Matt Lee is strolling up Ashley Avenue from Colonial Lake when a bicyclist and his dog whoosh past. “Hey, I like your peanuts!” the man calls out, and Lee acknowledges him with thanks. But Lee is preoccupied; he's casing the street.
Moments earlier, he had spied a gangly rosemary bush growing close to the sidewalk. With a furtive glance around and a guilty smile, he reached through the wrought-iron fence and snapped off a spiky stem of the herb, crushing the leaves with his fingers and inhaling the piney aroma.
They are purveyors of Southern food, nationally known food writers, cookbook authors, television figures and trumpeters of Lowcountry cuisine. And they, brothers Matt Lee and Ted Lee, are petty thieves.
Not that anybody much minds, at least in downtown Charleston, where they grew up on Rainbow Row. The Lees know many of the people from which they lift jewels of food, primarily fruits and nuts and perennial herbs that are tucked away in back or side yards, but also irresistibly available in the public domain.
Like the “chicken” mushrooms, actually a type of bracket fungi, found growing in the live oak trees in a park north of the Charleston Museum. “I'm not supposed to tell you that,” Lee says of this secret spot. “It's the only wild mushroom besides chanterelles that I have the confidence to pick and eat.”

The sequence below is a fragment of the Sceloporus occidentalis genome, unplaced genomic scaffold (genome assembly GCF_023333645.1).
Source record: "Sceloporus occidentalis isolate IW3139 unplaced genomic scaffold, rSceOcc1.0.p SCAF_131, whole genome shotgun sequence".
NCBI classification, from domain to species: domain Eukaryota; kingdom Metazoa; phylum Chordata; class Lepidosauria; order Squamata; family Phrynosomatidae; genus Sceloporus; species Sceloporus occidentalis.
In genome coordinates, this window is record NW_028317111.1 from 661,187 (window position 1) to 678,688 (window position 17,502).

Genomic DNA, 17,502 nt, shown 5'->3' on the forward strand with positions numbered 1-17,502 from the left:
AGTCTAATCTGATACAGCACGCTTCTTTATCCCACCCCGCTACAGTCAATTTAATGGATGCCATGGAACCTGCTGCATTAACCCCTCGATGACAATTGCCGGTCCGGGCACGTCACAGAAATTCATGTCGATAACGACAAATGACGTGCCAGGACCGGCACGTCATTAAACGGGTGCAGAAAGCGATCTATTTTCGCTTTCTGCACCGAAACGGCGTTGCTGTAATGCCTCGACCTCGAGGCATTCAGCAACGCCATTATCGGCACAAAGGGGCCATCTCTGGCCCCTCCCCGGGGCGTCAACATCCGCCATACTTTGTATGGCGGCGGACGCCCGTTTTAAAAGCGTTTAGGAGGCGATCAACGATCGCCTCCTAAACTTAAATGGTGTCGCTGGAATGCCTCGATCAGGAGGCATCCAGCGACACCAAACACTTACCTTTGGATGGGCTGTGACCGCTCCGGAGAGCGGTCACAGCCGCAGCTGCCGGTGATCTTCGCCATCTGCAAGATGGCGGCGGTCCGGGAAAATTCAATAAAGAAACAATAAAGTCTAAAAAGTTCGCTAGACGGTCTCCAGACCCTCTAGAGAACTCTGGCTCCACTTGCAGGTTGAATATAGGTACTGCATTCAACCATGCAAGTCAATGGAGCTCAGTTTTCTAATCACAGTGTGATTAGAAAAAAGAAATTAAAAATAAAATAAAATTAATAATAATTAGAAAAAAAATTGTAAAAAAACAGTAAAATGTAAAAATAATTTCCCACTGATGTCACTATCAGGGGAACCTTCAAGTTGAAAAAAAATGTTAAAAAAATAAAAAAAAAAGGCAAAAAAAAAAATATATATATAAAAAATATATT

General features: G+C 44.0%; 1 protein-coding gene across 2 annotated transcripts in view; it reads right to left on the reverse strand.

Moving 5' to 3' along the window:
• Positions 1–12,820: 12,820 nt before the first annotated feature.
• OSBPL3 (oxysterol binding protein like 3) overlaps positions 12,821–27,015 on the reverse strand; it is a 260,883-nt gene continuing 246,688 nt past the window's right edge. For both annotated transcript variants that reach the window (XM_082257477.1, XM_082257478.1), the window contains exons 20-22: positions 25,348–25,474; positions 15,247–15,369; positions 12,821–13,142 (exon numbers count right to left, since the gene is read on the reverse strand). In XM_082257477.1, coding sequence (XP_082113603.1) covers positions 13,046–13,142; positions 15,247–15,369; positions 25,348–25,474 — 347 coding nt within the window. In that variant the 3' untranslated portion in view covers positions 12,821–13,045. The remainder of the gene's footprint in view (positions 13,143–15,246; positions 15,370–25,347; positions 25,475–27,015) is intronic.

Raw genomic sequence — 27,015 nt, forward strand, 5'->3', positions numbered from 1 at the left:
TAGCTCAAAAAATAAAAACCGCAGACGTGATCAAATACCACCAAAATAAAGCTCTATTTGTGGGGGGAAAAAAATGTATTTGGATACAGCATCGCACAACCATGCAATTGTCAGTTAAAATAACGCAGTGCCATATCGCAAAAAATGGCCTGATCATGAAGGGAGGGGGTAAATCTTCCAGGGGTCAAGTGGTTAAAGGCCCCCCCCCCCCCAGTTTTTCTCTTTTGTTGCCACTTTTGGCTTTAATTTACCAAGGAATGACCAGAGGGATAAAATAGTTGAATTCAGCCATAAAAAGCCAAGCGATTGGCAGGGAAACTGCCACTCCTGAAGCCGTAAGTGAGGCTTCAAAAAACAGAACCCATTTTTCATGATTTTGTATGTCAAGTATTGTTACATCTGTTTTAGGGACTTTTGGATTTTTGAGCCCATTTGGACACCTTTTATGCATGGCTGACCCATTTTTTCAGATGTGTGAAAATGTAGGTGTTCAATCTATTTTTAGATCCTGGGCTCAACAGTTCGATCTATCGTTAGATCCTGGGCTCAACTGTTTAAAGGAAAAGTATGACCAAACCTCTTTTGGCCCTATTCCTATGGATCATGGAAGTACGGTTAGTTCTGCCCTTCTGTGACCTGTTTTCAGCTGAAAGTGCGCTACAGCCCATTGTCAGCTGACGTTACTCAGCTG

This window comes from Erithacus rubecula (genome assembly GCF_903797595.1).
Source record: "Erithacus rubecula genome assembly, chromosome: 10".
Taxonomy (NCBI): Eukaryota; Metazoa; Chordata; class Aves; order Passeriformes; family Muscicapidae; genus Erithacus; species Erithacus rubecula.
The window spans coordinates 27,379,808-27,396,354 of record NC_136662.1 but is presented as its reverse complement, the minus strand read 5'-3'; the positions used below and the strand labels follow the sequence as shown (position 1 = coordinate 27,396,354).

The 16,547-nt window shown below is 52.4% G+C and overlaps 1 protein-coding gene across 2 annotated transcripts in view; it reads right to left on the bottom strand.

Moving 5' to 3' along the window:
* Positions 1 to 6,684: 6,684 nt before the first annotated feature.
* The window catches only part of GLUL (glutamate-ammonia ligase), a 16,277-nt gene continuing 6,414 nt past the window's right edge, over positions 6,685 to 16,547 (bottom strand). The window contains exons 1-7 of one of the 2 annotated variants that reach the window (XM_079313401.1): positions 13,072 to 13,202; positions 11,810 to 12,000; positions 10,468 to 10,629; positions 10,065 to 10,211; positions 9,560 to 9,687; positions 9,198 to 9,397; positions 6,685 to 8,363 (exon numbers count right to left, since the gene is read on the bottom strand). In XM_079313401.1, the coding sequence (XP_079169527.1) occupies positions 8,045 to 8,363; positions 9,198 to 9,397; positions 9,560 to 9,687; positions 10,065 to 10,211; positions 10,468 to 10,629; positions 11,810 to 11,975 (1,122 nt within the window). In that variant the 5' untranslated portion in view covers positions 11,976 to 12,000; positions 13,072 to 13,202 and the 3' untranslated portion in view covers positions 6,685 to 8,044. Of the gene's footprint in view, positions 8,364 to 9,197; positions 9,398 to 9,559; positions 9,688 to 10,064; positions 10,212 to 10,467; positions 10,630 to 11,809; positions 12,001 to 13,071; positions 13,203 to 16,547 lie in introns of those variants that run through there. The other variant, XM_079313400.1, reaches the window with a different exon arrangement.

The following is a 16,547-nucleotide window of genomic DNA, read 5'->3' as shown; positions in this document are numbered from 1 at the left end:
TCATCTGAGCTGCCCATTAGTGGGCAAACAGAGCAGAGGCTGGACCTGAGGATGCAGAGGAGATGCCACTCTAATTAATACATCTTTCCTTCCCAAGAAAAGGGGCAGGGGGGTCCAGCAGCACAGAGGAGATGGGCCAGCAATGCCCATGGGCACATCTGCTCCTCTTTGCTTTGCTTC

Finding mulberries, loquats and kumquats and the like in their midst as teens laid the foundation for the Lees' livelihood as adults. Those discoveries tuned their tastebuds to things they otherwise might not have eaten. They also plugged the brothers into what they call an “underground economy” in which friends trade sources with great glee – “I'll tell you where a huge fig tree is, you tell me where you found your persimmons!”
“Holy City Foraging” is one of the many aspects of Lowcountry living that they relate in their newly published cookbook, “The Lee Bros. Charleston Kitchen.” Threaded with a narrative both personal and historical — one that offers a delicious insider's perspective — its 100 recipes are a treasure trove of familiar ingredients.
Among the 240 pages are comfort foods such as smothered pork chops and fried chicken, “tribute” dishes that include Henry's Cheese Spread, classics like Shrimp Supreme from “Charleston Receipts” and those that reach deep into Charleston's culinary past, such as syllabub, a dessert of whipped cream and Madeira that dates back to the 1700s.